Elections Signal New Phase in U.S. – Iraq Relations

March 12, 2010

This past weekend, Iraqis went to the polls for the first parliamentary elections since 2005. Though results are still taking shape, there are reasons for cautious optimism about the elections themselves. Turnout was strong, particularly among Iraq’s Sunni and Kurdish minorities, and  though violence did occur, it did not derail the enterprise.  Now, the country moves into the more critical government formation period, which experts predict will be characterized by intense jockeying by Iraqi politicians.  Though the possible consequences of this stressful maneuvering are a concern, Iraqis and the U.S. have both prepared for it.  This is why General Ray Odierno, commander of U.S. forces in Iraq, said that U.S. drawdown plans remain “on track.”

The elections signal that U.S. – Iraqi relations have entered a new phase.  It is Iraqis who will address the challenges ahead.  Where heavy-handed U.S. influence was once taken for granted, it now wanes, as U.S. troop presence decreases.  But as Iraq expert Marc Lynch points out, withdrawal should not mean that the U.S. ignores Iraq.  Rather, in this new context, the U.S. is best served by an indirect approach, in which it assists Iraqis as needed, while focusing more heavily on the development of a long-term strategic relationship with the country.

Overall picture still far from clear, but there are strong indications that Iraqi election turned out better than expected. While there was much anxiety in the lead up to the recent Iraqi election this past Sunday, the process went off smoother than expected.  Violence and political clashing did not derail the electoral process or delegitimize the vote.  Marc Lynch explains: “Iraq’s election day went off remarkably well. Despite some scattered and tragic violence, there was nothing like the kind of devastating violence threatened by a few insurgent groups and only scattered reports of problems in the electoral process. The de-Baathification shenanigans of Chalabi and al-Lami did some long-lasting damage to the credibility of state institutions and the rule of law, but not enough to cripple the elections. The relatively calm election day was overseen, it’s worth emphasizing, by Iraqi security forces and not by U.S. troops — something which I was often informed, over the last year, couldn’t possibly happen. It did. This is simply excellent news, and a credit to the emerging capability of the Iraqi state.”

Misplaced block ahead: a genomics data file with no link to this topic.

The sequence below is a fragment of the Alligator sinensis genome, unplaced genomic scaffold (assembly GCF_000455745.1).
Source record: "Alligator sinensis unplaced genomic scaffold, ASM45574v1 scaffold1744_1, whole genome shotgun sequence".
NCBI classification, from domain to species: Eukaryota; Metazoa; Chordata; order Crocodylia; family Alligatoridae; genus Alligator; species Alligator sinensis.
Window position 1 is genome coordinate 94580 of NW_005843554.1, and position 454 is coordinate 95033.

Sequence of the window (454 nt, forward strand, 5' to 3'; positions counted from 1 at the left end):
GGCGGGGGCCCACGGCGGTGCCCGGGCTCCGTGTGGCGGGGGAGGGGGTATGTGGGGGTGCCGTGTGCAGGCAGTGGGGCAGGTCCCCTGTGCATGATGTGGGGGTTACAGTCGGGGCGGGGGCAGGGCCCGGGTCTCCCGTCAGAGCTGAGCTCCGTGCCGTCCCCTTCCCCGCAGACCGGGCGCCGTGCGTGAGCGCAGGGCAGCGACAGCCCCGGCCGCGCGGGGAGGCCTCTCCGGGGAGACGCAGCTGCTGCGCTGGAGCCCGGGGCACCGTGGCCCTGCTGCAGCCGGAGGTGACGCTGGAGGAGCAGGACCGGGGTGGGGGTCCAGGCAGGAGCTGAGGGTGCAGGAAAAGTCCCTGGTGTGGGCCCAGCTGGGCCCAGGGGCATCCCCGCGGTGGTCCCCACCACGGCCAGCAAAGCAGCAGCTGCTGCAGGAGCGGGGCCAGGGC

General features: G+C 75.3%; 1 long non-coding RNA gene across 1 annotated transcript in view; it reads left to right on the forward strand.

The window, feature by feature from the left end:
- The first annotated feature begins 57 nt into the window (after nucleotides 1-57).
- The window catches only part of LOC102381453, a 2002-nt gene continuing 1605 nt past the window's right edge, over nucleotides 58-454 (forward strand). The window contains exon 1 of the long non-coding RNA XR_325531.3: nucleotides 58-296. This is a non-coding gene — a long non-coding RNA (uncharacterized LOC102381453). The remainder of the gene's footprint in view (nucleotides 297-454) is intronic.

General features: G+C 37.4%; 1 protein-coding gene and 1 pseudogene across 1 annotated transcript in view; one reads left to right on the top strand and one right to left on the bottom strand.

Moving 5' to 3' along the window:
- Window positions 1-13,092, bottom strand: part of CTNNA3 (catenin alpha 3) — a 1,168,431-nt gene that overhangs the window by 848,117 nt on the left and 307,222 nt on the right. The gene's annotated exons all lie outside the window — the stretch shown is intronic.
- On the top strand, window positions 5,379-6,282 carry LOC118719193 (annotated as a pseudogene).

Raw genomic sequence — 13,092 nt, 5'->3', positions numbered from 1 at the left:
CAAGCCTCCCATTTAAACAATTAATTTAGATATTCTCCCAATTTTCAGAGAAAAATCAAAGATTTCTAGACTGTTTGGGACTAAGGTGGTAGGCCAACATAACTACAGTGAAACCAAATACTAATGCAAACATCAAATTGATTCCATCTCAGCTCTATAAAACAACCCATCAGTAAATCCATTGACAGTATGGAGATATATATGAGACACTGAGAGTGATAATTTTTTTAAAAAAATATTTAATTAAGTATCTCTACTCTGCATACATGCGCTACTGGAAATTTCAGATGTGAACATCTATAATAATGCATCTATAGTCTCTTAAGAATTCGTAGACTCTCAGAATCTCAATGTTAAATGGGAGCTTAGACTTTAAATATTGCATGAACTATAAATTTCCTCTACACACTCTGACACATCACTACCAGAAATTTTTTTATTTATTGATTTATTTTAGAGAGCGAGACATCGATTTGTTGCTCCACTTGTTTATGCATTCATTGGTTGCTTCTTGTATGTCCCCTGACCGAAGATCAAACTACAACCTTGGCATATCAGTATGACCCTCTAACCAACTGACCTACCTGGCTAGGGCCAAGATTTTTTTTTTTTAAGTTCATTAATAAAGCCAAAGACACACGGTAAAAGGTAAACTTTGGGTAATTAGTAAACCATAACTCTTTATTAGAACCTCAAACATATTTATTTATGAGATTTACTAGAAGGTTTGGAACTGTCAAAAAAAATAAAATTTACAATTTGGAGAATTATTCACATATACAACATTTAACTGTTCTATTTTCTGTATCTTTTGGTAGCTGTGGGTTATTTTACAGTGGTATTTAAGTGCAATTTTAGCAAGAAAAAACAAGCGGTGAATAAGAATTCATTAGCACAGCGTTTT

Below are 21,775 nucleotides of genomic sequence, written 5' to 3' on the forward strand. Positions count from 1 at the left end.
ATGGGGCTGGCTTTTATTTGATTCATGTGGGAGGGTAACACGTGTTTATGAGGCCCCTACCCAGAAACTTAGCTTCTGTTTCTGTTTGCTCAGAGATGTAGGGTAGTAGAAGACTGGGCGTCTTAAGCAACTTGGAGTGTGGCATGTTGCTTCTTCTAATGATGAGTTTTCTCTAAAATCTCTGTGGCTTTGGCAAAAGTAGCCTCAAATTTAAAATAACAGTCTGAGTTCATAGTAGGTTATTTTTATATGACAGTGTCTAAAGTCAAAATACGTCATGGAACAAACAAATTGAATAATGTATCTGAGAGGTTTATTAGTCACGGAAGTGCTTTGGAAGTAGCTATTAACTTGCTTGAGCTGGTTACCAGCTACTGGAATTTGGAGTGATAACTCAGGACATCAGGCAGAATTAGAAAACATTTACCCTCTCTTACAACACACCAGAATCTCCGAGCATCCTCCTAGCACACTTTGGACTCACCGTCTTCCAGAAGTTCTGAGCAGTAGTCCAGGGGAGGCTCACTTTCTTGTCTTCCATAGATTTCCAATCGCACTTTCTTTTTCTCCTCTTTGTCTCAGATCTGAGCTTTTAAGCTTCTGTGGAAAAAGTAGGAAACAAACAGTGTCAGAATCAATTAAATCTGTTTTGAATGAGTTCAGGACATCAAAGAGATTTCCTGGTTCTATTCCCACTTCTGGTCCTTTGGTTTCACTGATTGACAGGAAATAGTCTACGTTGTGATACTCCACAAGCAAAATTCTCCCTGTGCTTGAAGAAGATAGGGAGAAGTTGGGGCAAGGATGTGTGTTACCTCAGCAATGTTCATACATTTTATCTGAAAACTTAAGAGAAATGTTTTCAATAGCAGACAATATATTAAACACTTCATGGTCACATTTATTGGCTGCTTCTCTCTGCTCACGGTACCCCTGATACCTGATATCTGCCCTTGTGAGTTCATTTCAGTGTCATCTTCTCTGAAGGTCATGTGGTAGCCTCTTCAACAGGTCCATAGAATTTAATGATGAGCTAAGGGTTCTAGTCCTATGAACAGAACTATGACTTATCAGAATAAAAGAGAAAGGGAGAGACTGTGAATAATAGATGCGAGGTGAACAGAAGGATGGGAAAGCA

Despite reports of low voter turnout there were actually promising signs for democratic progress.  The LA Times reports that, “Iraq achieved a respectable turnout at the polls over the weekend as 62% of registered voters cast ballots,” despite the fact that “[s]ome Western officials had predicted that 55% to 60% of the 19 million eligible Iraqis would go to the polls.” In fact, the overall voter turnout is even higher than it appears.  The Century Foundation’s Michael Wahid Hanna writes: “Most stories have led with the percentage of voters who turned out on Sunday, citing the approximately 62% released by IHEC. But this number is not particularly useful for comparative purposes and is, in fact, somewhat misleading. This is a result of the increase in voter registration rolls since 2005… As such, the more relevant figure for comparison’s sake is the total number of voters. As you can see above, that number for in-country voting was under 12 million in December 2005. But according to an IHEC representative, total voter turnout on Sunday exceeded 12 million after figuring in 272,000 out-of-country votes. So the level of in-country participation appears to have held steady as opposed to suffering a serious decline, which has been the general implication of much of the press coverage.”  In addition, there was greater participation among Iraq’s minority groups.  The Christian Science Monitor reports that, “turnout in Sunni provinces was as high as 75 percent… Many Sunnis boycotted the last election.”  And the Gaurdian reports “A strong turnout from Iraq’s Kurds in national elections.” [LA Times, 3/9/10. Michael Wahid Hanna, 3/10/10. The Gaurdian, 3/9/10. CSM, 3/9/10]